When I lost my dear friend Slick, who was my close companion for 18 years, I had a strong desire to NOT get another cat. It was not because I was heartbroken (I was) or because I felt I could not replace her (I couldn’t, but that wasn’t the point).
It was because I really was not in the best position for taking on the responsibility of another pet.
I firmly believe that a pet is a lifelong responsibility. It takes financial resources to support a pet, and it also means you need to be able to fulfill a commitment to the the lifespan of the pet.
Being a self-supporting artist is not the most financially secure career, and I already had four cats. I am 50 years old. If Mia lives as long as Slick did (I hope longer), I will be close to 70 as she gets to the end of her life.
Can I really fulfill a lifelong commitment to Mia? I guess I will have to. She is here to stay.
Mia entered my life through one of my Trap-Neuter-Return (TNR) interventions with Peace for Pets. I had been contacted by another volunteer about a female cat in her neighborhood who had spawned several litters of kittens. This mother cat called Patches, and her older offspring, needed to be neutered to prevent further litters. Mia and two other kittens were her latest litter, and they were just a couple of weeks old when we first approached the colony.
We quickly trapped and neutered the oldest of Patches’ offspring. They have a loving caregiver who continues to tend to their needs. We waited to trap Patches until she was finished nursing Mia and her siblings.
Sadly, one of Mia’s siblings did not make it. We named her Jesse. Jesse, a beautiful little gray kitten, developed a severe upper respiratory infection that was unsurvivable. We took Jesse to Doc Stewart who lovingly helped her to the Rainbow Bridge.
Mia and her brother Frankie also had URI’s, but antibiotics were successful in curing them. My friend found two families that were interested in adopting them. Yay!
When they were weaned, we easily caught Frankie and prepped him for adoption. Mia, however, was a little bit more difficult to catch.
We successfully trapped Patches, however, Mia was a bit stubborn. Rather than risk Patches getting pregnant again, we went ahead and took her in to be spayed. That left Mia out in the big bad world all by herself.
I visited Mia daily and attempted to trap her. She resisted all of my efforts, and it took me a week to finally catch her. Each day, she would come out of her hiding spot under a deck behind a vacant house, and she would chase crickets and other bugs, but she would not be enticed into the trap. (Truth be told, she was getting food from a surreptitious source.)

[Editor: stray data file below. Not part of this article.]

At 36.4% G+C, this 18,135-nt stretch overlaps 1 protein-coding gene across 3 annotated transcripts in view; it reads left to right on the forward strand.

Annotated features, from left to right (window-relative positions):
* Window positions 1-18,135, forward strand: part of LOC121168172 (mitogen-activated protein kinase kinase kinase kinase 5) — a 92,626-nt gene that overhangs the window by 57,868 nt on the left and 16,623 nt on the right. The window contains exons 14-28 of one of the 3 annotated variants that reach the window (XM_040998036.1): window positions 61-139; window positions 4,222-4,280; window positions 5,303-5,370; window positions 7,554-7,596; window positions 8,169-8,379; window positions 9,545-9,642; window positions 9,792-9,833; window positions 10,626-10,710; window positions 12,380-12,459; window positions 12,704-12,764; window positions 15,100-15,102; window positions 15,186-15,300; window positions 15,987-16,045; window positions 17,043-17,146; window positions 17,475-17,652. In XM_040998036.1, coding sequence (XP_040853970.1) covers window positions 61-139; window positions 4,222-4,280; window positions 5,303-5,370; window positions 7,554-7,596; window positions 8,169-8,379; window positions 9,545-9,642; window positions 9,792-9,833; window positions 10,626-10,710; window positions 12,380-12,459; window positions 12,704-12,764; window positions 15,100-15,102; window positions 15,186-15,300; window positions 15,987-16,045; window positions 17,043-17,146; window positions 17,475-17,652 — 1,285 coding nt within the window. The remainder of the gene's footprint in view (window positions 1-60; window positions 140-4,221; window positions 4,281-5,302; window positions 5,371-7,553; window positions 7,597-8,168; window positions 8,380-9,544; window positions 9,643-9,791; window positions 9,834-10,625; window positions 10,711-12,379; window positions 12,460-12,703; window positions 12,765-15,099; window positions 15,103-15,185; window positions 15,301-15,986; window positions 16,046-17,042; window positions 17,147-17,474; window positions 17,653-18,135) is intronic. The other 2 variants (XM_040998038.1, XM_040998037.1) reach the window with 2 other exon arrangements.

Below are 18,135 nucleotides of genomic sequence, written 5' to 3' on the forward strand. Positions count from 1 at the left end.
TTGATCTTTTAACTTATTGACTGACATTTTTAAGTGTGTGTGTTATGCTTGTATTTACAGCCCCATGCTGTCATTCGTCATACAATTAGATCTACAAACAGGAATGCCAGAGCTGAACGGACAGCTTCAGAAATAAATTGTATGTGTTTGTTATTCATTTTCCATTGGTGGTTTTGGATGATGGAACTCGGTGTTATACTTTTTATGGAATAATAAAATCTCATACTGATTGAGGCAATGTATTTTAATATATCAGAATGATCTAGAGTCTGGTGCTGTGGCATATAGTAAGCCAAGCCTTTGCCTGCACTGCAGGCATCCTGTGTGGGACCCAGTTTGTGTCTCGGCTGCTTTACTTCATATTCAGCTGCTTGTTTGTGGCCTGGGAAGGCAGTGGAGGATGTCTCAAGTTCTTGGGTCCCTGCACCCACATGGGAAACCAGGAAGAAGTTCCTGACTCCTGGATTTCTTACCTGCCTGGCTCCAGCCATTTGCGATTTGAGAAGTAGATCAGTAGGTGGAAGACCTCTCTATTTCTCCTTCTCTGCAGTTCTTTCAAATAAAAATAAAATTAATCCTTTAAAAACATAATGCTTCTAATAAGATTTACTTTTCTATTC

As You can see, she was not a happy camper once she was finally trapped! She was a bit feisty at first, hissing and snarling at anyone who got near her. I kept her in a dog crate in my basement to help her become a little more social and civilized.
She eventually let me touch her, and play with her, and pet her. We became friends. 🙂
As she was fast becoming a good candidate for adoption, the family that had previously expressed interest in her changed their minds. They were fearful that she would be “too feral”.
You see where this is going…Their loss was my gain.
It became clear that I was falling in love with this feisty little cat, and all thoughts of finding her another home started slipping away.
Mia now has a permanent home with me and my other four felines, Brewskie, Okey, Noah and Who.
There was some hissing and snarling and the typical boundary establishing drama that cats are disposed to, but she fits in well with the rest of the crew. She also accompanies me to the studio sometimes, and she is a hit with visitors!
Mia has also become my muse along with my other cats. I have made many digital portraits of her, and she has inspired me to start a whole new line of custom pet portraits – Custom Contemporary Digital Pet Portraits!
Her brother Frankie was adopted by a family that loves him dearly. Patches and Mia’s older siblings are in good care as well, some indoors and some outdoors. My friend and fellow volunteer provided a shelter made by Peace for Pets to the outdoor cats’ caregiver to keep them warm in this brutal winter weather.
I feel blessed to have a connection with Mia’s family, who I will continue to follow and assist as needs arise. All of my cats are rescues, but I do not know much or anything about their heritage.
As you can see, Mia does have some similarities to my beloved Slick who is at the Rainbow Bridge. Mia is more of a calico than a tortie as Slick was, but she does have that tortitude. Slick was a feisty girl too, and although their personalities are much different, there are some clear similarities.
If you are interested in learning more about Trap-Neuter-Return, please read more about it here. And please consider helping Peace for Pets with a donation, so that they can continue their great work with TNR and Safe Haven Foster Care for pets of families affected by domestic violence.
And let me know if you would like to have a portrait of your pet. Every animal has a story, and I look forward to telling your pet’s story with a creative piece of art!